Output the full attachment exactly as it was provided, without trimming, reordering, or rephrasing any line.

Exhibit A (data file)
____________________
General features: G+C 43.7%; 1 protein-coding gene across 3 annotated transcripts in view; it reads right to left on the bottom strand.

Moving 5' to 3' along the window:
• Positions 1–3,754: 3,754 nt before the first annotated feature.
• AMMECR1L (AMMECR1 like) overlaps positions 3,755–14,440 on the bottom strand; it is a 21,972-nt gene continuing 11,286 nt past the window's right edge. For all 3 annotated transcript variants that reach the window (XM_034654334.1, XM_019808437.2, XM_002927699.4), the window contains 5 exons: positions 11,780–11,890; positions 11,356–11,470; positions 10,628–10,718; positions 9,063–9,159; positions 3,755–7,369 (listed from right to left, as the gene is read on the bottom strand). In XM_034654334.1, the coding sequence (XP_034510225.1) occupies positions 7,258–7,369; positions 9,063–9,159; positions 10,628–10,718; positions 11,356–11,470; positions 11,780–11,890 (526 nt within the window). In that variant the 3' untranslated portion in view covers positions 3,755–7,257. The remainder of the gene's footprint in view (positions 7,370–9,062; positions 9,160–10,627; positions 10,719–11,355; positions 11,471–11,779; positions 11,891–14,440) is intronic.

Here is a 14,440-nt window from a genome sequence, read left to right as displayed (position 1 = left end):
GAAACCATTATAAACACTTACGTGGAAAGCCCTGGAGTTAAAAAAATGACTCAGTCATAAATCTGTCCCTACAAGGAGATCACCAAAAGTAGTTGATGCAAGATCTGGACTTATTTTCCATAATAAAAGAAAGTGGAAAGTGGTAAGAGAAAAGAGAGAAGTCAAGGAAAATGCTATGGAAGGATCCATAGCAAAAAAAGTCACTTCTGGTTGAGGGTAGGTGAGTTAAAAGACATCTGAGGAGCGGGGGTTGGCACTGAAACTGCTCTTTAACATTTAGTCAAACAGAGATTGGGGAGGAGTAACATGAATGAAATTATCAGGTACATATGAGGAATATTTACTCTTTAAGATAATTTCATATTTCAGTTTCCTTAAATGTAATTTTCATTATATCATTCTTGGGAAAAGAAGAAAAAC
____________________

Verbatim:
General features: G+C 43.7%; 1 protein-coding gene across 3 annotated transcripts in view; it reads right to left on the bottom strand.

Moving 5' to 3' along the window:
• Positions 1–3,754: 3,754 nt before the first annotated feature.
• AMMECR1L (AMMECR1 like) overlaps positions 3,755–14,440 on the bottom strand; it is a 21,972-nt gene continuing 11,286 nt past the window's right edge. For all 3 annotated transcript variants that reach the window (XM_034654334.1, XM_019808437.2, XM_002927699.4), the window contains 5 exons: positions 11,780–11,890; positions 11,356–11,470; positions 10,628–10,718; positions 9,063–9,159; positions 3,755–7,369 (listed from right to left, as the gene is read on the bottom strand). In XM_034654334.1, the coding sequence (XP_034510225.1) occupies positions 7,258–7,369; positions 9,063–9,159; positions 10,628–10,718; positions 11,356–11,470; positions 11,780–11,890 (526 nt within the window). In that variant the 3' untranslated portion in view covers positions 3,755–7,257. The remainder of the gene's footprint in view (positions 7,370–9,062; positions 9,160–10,627; positions 10,719–11,355; positions 11,471–11,779; positions 11,891–14,440) is intronic.

Here is a 14,440-nt window from a genome sequence, read left to right as displayed (position 1 = left end):
GAAACCATTATAAACACTTACGTGGAAAGCCCTGGAGTTAAAAAAATGACTCAGTCATAAATCTGTCCCTACAAGGAGATCACCAAAAGTAGTTGATGCAAGATCTGGACTTATTTTCCATAATAAAAGAAAGTGGAAAGTGGTAAGAGAAAAGAGAGAAGTCAAGGAAAATGCTATGGAAGGATCCATAGCAAAAAAAGTCACTTCTGGTTGAGGGTAGGTGAGTTAAAAGACATCTGAGGAGCGGGGGTTGGCACTGAAACTGCTCTTTAACATTTAGTCAAACAGAGATTGGGGAGGAGTAACATGAATGAAATTATCAGGTACATATGAGGAATATTTACTCTTTAAGATAATTTCATATTTCAGTTTCCTTAAATGTAATTTTCATTATATCATTCTTGGGAAAAGAAGAAAAAC